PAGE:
At the time of the report, there were about 180,000 in federal custody, 1.2 million in state custody, and 760,000 in local jails. The BJS statistics also reported there were over 90,000 immigrants (both documented and undocumented) who were held over 12 months by three jurisdictions: the Federal system housed 33,701; California housed 15,849; and Texas housed 9,227.

In a recent “year in review” report, the Department of Homeland Security announced that the US Immigration and Customs Enforcement (ICE) had rounded up more than 30,000 immigrants - doubling the number from last year. According to Detention Watch Network, a D.C. based advocacy group, more than 186,600 immigrants were deported in 2006. However, more disturbingly, in 2007, ICE had detained more than 300,000 immigrants. These frightening statistics only confirm this country’s commitment to lock up an insurmountable amount of people; and the reality of it all, this is an integral part of the globalization of capital.

Prison Construction Continues to Mushroom
Private prisons are changing the face of American incarceration. For the tycoons who have invested in the prison industry, it has been like winning the lottery. Analysts say profit margins are higher at detention centers than prisons, according to a 2006 New York Times article. The explosive growth in the detention business has drawn many cities and counties to partner these corporations in exchange for lucrative federal contracts.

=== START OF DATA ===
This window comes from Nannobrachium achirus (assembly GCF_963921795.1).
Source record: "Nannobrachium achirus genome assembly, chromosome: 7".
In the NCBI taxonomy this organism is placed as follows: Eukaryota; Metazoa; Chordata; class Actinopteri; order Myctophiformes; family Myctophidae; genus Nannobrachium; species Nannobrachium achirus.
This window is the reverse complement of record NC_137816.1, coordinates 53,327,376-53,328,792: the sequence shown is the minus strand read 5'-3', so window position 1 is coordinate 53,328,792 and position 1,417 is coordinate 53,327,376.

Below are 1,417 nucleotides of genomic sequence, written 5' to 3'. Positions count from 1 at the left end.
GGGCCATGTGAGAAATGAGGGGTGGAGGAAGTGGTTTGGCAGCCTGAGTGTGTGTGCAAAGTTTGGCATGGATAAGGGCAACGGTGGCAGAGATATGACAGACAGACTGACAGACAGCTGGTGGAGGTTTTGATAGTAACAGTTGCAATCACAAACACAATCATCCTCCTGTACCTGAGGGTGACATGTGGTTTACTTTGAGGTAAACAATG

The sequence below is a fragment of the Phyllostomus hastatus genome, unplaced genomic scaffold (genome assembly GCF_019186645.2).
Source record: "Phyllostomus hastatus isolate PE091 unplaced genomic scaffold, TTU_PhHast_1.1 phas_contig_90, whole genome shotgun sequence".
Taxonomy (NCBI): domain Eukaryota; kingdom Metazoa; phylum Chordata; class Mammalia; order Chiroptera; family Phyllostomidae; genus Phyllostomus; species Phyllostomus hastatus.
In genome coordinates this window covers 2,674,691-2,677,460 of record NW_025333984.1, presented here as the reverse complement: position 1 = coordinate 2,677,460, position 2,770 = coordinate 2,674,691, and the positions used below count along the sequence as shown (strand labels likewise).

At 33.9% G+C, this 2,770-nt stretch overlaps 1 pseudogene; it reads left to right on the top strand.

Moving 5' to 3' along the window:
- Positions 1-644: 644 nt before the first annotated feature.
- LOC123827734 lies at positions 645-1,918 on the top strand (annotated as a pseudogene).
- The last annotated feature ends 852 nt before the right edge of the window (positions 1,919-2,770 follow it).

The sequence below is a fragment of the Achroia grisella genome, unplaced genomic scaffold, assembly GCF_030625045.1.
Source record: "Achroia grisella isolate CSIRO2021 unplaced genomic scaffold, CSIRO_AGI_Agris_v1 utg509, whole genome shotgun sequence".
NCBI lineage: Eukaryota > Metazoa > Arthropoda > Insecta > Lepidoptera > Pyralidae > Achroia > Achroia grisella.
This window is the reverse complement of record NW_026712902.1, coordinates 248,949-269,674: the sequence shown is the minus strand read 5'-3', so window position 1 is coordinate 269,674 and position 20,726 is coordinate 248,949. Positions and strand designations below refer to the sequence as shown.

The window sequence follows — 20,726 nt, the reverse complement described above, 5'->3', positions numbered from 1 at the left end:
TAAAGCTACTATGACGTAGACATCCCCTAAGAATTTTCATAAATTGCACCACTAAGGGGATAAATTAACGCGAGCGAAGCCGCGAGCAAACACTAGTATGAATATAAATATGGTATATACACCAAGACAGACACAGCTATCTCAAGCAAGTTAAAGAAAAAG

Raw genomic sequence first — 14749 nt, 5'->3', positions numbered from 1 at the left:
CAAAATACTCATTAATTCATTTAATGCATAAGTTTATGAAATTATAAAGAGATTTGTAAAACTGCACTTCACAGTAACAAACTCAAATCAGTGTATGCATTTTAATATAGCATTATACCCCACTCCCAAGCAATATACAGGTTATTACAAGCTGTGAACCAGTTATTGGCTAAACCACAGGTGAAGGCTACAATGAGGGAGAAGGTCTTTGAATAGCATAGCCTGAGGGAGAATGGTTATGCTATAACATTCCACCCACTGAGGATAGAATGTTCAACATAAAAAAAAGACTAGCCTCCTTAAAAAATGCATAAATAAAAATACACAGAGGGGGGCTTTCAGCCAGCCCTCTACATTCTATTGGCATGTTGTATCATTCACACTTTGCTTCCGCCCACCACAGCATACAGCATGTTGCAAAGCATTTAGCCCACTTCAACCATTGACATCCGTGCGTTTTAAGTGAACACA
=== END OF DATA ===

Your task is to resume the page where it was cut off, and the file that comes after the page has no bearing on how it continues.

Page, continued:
Last month, Louisiana-based Emerald Correctional Management LLC made a pitch to the Caldwell Commissioners Court to build a $30 million, 1,000-bed private detention center in Central Texas. The proposed facility would be built between Lytton Springs and Dale, about 30 miles southeast of Austin. ICE would house men and women separately. In November, Homeland Security agreed to pay Los Angles County $51 million to house 1,400 immigrants at the Mira Loma Detention Center, making it the largest facility of its kind in California. According to the contract obtained by the Daily Journal, County officials will charge the Homeland Security $100.09 a day to house a detainee.

One week before Christmas, the city of Aurora, Colorado held a town meeting to debate the proposed plan to expand the existing 400-bed facility, Aurora ICE Processing Center, into a 1,500-bed center, making it the second largest detention center. The largest is located in Raymondville, TX with 2,000-beds. The Aurora ICE Processing Center is run and operated by the Geo Group (formerly known as the Wackenhut Corrections Corporation). According to Geo, the facility can currently hold up to “400 males, females, children (unsentenced).” The detainees being held in the Aurora Processing Center are the immigrants that have been picked up from Colorado, Wyoming, Idaho, Montana, and Utah.